- A wave of new starting quarterbacks in the Big 10 has created several prop bets available
- The battles are ongoing for the Hoosiers, Illini, and Gophers
- Many of these battles have incumbents fighting off worthy challengers
The 2019 NCAA conference title odds tell us the Big 10 is more or less a two-team race between Ohio State and Michigan. That doesn’t mean the conference is without intrigue.
Nine of the Big 10’s 14 schools fell below last year’s national median for quarterback rating, meaning the conference as a whole has some improving to do in the passing game. It’s possible several schools turn to new quarterbacks to change that, so let’s look at the battles around the conference that are available as prop bets.
Who Will Be Indiana’s Starting Quarterback?
|Michael Penix Jr.||+300|
Old vs New in Bloomington
All told, Indiana can — and has, multiple times in the past — done worse than Peyton Ramsey. He took some snaps from a senior in 2017 and completely 65.4 percent of his passes, then completed 66 percent of his passes as a season-long starter in 2018.
Yet, the Hoosiers can also do better. Ramsey’s 2018 touchdown-to-interception ratio of 19-13 might not be good enough for a team that is trying to get to its first bowl game under Tom Allen after two 5-7 seasons.
Thus, a quarterback battle is born. Ramsey’s competition is both old and new.
The old is the now sophomore Michael Penix Jr. He was a bit of a recruiting coup when Indiana pulled him from the teeth of Florida State and Tennessee, and that status got him on the field a little bit before he tore his ACL against Penn State. He’s expected to be completely back for preseason camp, thus able to challenge Ramsey as he did during his freshman season.
The new is Jack Tuttle, a transfer from Utah who is immediately eligible. Tuttle was another highly touted prospect, a Californian four-star who clearly didn’t find the fit he wanted at Utah.
In short, this is a beleaguered incumbent with not one, but two perfectly qualified usurpers. If it were just one legitimate challenger, I’d be tempted to go small potatoes on that challenger and see if the odds cash in, but with two, this is too unpredictable for my taste. (However, keep an eye on it going forward. Early reports show Ramsey separating himself early.)
The pick: Stay away — for now.
Who Will Be Illinois’ Starting Quarterback?
New Face Will Lead Illini
The transfer mill that has been Big 10 quarterbacks — both exiting and entering — also has one in-house swap. Whoever it is needs to get it together quickly, if they plan on playing for Lovie Smith for more than a season.
That is Brandon Peters, the former Michigan quarterback now looking to take over at Illinois. Shea Patterson taking over last season made his role nonexistent last season, but he played a good but behind John O’Korn in 2017.
Labelling Peters’ time in Ann Arbor as up-and-down would be fai.
There were moments where he looked good against the bottom of the Big 10, then there was the two-interception performance in a bowl loss to South Carolina. Labelling Peters’ time in Ann Arbor as up-and-down would be fair.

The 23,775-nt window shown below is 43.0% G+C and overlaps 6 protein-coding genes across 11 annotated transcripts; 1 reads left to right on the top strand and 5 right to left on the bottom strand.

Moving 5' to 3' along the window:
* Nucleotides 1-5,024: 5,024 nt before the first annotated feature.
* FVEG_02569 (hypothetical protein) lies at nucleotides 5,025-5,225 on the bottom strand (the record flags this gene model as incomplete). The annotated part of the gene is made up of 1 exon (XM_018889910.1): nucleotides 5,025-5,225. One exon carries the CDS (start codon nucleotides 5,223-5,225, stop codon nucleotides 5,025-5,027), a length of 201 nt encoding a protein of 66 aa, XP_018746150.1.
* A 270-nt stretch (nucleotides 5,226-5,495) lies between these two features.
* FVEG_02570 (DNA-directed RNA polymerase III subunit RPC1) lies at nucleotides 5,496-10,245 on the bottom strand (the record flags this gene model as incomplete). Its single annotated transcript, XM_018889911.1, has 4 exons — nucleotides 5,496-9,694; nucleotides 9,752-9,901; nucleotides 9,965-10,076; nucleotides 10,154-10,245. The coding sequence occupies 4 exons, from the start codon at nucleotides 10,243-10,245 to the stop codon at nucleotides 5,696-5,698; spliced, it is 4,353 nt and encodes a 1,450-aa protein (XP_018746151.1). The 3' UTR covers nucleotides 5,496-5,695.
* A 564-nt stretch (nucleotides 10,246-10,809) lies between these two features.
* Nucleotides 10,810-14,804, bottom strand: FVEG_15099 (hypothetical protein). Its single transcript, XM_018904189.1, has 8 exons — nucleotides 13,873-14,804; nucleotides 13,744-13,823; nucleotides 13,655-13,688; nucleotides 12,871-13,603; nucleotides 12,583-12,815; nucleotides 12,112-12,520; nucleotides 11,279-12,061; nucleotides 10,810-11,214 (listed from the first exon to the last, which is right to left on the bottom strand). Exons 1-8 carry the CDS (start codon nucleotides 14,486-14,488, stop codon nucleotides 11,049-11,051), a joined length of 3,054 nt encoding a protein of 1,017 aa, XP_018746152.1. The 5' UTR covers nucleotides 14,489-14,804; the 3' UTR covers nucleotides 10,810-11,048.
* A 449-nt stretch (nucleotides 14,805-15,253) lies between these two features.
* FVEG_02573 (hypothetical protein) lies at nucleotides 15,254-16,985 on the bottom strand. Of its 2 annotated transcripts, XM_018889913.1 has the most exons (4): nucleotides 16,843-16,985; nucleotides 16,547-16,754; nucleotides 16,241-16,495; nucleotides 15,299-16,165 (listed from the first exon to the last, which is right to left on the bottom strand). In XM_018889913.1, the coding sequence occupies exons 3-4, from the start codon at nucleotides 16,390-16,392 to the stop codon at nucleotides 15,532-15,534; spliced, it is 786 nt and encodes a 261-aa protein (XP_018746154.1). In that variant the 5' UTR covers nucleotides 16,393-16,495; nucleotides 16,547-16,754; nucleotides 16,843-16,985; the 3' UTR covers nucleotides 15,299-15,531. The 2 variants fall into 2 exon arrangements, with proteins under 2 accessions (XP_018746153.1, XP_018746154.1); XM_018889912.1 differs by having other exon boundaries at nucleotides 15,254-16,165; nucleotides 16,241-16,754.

The other side of this battle is Isaiah Williams, one of the reasons for optimism for the future at Illinois. A four-star recruit from St. Louis is far from the norm at Illinois, so if the Illini can surround him with the weapons he needs, he very well could be part of a more consistently successful future in Champaign.
— Illinois Football (@IlliniFootball) August 2, 2019
This one boils down pretty simply for me. Both guys arrived at the program in June: one of them has attempted 110 passes against Power 5 defenses and the other has yet to attempt a college pass. I’m going to take the guy with some experience.
The pick: Brandon Peters -250
Who Will Be Minnesota’s Starting Quarterback?
Gopher Battle Continues
Tanner Morgan and Zack Annexstad may have new faces in the quarterback room, but they still enter fall camp battling with one another as they did all of last season. Annexstad started the season and was good enough in non-conference play, then threw seven interceptions in his first three Big 10 games compared to just four touchdowns.
Following that stretch by completing 45 percent of his passes in a loss to Nebraska, Nebraska’s first win of the season and Minnesota’s fourth straight loss, was enough for P.J. Fleck to hand it over to Morgan.
Morgan had some bright spots — three touchdowns and 302 yards in a win over Indiana, two touchdown passes in the bowl win over Georgia Tech — but it’s also impossible to ignore that Morgan threw it less, thus was in a safer situation.
Annexstad averaged 26.5 attempts per game in his time as a starter while Morgan averaged 20.8. Part of that is Morgan ran it much more, 41 times compared to 23 from Annexstad.
I’m not going to be surprised one bit to see this battle wage into the season, much like last season’s did. (Clearly the oddsmakers agree, too, given how close these odds are.) I’m not convinced the recipient of the first snap of Minnesota’s first game will have any legitimate significance, I’m going to stay away from this one.
Maybe the oddsmakers show they know something by moving odds later in the preseason, but right now, this line scares me.
The pick: Stay away.
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